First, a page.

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This is actually the 3rd film in the pink panther series. Neither Peter Sellers or Blake Edwards returned for this film. Alan Arkin sets into the role of Clouseau and does a decent job, but he's no Peter Sellers.
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30 of 34 people found the following review helpful
"If that's an example of your maid then your wife must really be something."March 8 2006
- Published on Amazon.com
Not too long ago I heard about a Pink Panther movie titled Inspector Clouseau (1968), released between A Shot in the Dark (1964) and Return of the Pink Panther (1975), and featuring Alan Arkin (instead of Peter Sellers) in the title role, and my instincts told me it couldn't possibly be any good. When it was finally released on DVD, I was a bit apprehensive to pick it up, given my affinity for the late, great Mr. Sellers, particularly in his Pink Panther roles, but I decided to give it a shot, and you know what? I didn't hate it...actually, I enjoyed it a lot more than I thought I would...written by Frank and Tom Waldman, both of whom were responsible for the screenplay for the 1968 film The Party (a most excellent film featuring Sellers), and directed by Bud Yorkin ("All in the Family", "Sanford and Son"), the film features, as I mentioned, Alan Arkin (Catch-22, Little Murders) as Inspector Jacques Clouseau. Also appearing is Delia Boccardo (The Adventurers), Patrick Cargill (Carry On Jack), Frank Finlay (A Study in Terror), Barry Foster (Frenzy), Clive Francis (Romeo and Juliet), and Michael Ripper (X the Unknown, The Brides of Dracula), a great character actor who appeared in a large of horror films released by Hammer Studios from the 1950s into the 1970s.
The story begins in England, as the authorities are busy investigating a large scale robbery that netted the gang involved some two and a half million pounds, which is believed will be used to finance an even larger heist. Due to security leaks on the force, the decision is made to bring in an outsider in that of the famous French detective Inspector Jacques Clouseau. During an interview with a prisoner (who subsequently escapes), Clouseau gets a tip on the leader of gang, a mysterious individual named Johnny Rainbow. From here it's a series of misadventures as the bumbling detective bounces from one wacky situation to another, narrowly surviving numerous assassination attempts purely through dumb luck. Along the way he meets up with an attractive Interpol agent, and ends up rubbing his English counterparts the wrong way given his comical arrogance. Eventually the criminal plot is revealed, and it's a nefarious plan involving stealing Inspector Clouseau's identity and robbing a large number of banks across Europe, with the generally hapless Clouseau intended as the patsy. The grand theft goes off as planned, but Clouseau, like a persistent rash, always manages to find himself smack dab in the middle of things (whether he realizes it or not), despite his blundering and incompetent nature, taking us on a comical romp across Europe.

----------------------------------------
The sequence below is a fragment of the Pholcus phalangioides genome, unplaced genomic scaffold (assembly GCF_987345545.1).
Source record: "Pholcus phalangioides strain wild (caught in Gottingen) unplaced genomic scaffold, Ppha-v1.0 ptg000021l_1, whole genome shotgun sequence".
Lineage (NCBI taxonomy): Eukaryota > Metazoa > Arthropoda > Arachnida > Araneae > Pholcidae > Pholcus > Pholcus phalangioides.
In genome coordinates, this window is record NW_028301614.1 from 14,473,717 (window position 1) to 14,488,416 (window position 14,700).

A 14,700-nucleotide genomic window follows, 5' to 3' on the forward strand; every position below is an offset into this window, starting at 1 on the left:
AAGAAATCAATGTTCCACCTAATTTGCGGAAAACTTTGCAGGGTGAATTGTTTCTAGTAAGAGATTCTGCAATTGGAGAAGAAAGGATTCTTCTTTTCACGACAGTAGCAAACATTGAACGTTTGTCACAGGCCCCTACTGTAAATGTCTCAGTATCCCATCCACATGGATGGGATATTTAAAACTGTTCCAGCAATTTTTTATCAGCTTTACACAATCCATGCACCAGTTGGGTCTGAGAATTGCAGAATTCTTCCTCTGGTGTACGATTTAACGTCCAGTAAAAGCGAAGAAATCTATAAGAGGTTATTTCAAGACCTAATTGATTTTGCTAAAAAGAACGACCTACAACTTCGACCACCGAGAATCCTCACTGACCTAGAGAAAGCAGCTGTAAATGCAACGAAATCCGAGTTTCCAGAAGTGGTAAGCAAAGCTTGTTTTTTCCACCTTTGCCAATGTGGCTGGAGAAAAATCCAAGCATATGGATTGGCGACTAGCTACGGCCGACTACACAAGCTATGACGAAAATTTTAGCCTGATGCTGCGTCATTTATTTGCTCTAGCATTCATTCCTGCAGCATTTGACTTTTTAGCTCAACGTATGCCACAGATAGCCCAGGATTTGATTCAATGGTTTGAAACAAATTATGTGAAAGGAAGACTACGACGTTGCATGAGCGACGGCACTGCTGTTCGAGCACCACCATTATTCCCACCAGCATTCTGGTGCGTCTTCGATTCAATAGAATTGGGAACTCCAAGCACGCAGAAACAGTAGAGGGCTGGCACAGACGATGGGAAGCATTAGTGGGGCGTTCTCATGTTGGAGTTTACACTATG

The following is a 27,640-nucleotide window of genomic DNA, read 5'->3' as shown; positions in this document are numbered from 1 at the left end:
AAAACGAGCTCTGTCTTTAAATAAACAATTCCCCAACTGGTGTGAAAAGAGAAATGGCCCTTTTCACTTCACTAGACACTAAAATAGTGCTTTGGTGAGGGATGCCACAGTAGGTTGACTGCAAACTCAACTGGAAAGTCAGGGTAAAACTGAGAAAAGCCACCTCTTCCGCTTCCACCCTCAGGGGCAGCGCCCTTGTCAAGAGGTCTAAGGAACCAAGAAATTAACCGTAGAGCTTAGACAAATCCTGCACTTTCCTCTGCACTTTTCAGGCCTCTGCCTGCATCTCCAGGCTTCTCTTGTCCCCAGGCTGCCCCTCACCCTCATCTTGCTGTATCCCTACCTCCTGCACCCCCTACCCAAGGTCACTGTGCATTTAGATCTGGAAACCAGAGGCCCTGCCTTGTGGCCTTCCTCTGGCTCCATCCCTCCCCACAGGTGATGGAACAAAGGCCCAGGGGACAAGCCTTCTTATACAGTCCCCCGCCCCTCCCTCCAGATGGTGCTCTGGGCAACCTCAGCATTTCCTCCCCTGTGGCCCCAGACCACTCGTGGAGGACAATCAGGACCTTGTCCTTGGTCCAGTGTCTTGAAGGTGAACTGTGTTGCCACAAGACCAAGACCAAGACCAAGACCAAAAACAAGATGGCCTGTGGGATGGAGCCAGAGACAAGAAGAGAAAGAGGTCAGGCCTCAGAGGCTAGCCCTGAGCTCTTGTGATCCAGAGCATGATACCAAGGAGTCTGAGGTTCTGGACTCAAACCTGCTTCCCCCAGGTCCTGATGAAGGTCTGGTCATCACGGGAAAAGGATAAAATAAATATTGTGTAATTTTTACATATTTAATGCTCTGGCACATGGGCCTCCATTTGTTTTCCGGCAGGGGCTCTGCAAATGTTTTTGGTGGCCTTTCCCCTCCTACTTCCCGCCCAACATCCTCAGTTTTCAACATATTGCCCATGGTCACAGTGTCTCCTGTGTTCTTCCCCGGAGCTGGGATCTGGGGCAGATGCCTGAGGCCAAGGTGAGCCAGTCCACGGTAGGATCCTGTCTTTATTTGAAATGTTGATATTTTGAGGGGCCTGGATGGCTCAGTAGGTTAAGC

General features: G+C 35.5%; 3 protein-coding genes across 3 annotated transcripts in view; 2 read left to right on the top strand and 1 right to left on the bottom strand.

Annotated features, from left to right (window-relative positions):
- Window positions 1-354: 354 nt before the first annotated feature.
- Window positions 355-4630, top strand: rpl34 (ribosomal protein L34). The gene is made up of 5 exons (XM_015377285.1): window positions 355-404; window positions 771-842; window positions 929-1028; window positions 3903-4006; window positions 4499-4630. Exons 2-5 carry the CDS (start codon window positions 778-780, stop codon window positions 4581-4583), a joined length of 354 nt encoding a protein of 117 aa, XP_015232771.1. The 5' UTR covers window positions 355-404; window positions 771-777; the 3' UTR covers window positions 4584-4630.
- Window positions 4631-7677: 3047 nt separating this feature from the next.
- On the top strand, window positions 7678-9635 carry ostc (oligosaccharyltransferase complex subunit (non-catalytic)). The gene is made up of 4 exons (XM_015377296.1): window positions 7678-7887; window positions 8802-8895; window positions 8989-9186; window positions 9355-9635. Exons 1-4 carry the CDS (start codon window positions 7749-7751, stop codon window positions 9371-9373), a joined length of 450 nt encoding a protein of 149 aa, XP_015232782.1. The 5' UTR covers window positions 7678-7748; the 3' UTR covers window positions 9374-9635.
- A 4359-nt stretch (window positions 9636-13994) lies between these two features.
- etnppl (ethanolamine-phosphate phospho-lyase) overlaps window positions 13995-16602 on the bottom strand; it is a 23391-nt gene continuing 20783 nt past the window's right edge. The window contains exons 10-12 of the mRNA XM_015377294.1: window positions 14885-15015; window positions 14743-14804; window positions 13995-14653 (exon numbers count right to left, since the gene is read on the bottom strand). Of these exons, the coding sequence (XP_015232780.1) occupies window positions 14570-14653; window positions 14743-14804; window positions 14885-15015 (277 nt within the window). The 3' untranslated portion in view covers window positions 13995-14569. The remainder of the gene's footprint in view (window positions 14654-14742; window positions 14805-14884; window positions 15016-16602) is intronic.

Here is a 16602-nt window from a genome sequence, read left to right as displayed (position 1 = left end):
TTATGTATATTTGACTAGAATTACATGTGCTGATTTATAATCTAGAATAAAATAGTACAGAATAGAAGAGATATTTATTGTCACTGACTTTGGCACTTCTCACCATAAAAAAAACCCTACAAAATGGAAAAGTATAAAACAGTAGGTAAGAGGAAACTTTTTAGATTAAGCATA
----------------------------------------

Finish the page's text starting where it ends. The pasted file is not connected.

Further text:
I had heard the reason Peter Sellers and Blake Edwards, who wrote and directed the two, previous Pink Panther films chose not to participate in this third entry pretty much because they were burned out on the character, and needed a break. Given the successes of the previous films, it's not surprising the studio forged ahead without them, for better or worse (Edwards and Sellers would reunite for the release of 1975's The Return of the Pink Panther). Okay, Alan Arkin is no Peter Sellers, but he does have some comical chops (check out the 1979 film The In-Laws). The one, main aspect I struggled with in terms of this film was my constant comparing of Seller's Clouseau, which is obviously the standard, to Arkin's. The two never really came close, but only because Sellers was a genius in understanding and presenting the nature of the character, while Arkin is just pretty much playing the part. In Arkin's defense, there are few who could follow Sellers, but he gave it a good try, the result being half the time it worked, and half the time it didn't (the biggest fault I saw was Arkin's character was prone to goofy, strained histrionics). The effort was here, but it can't help but seem hollow at times compared to what came before...there was one, really odd scene near the end, when Arkin's character uncharacteristically admits defeat (momentarily), as the situation which he's in seems hopeless and beyond his capabilities. I don't ever recall a moment like this in any of the films Sellers appeared in as Clouseau, only because his character was so steeped in his own confident arrogance that he could never admit defeat, which would lead to even more comical situations. Another weird element presents itself early on Clouseau is taken to a Scottish festival by his English counterpart, which results in the first, botched assassination attempt, along with Clouseau winning a plum pudding, one that he seems to develop a completely unnatural obsession over, to the point of it being really creepy. There are some pretty funny moments throughout the film, including an impromptu game of musical chairs with an English police commissioner near the beginning, some antics as Clouseau is outfitted with spy type gadgets, an overly amorous Superintendent's wife, an incident during a funeral of one of the suspected gang members (the bit in the open grave was pretty funny, if not somewhat homoerotic), and so on, along with the expected slapstick, but the gags never really had the punch or zing as was present in the other films. I thought Yorkin did pretty well directing this film, as he manages to keep things moving along, even if the story felt uneven at times (the whole scheme of stealing Clouseau's identity and using it against him seemed a bit of a stretch, but did result in some funny bits), strung together by some pretty thin threads. All in all this is a decent enough film, worthy of a solid 3 ½ stars.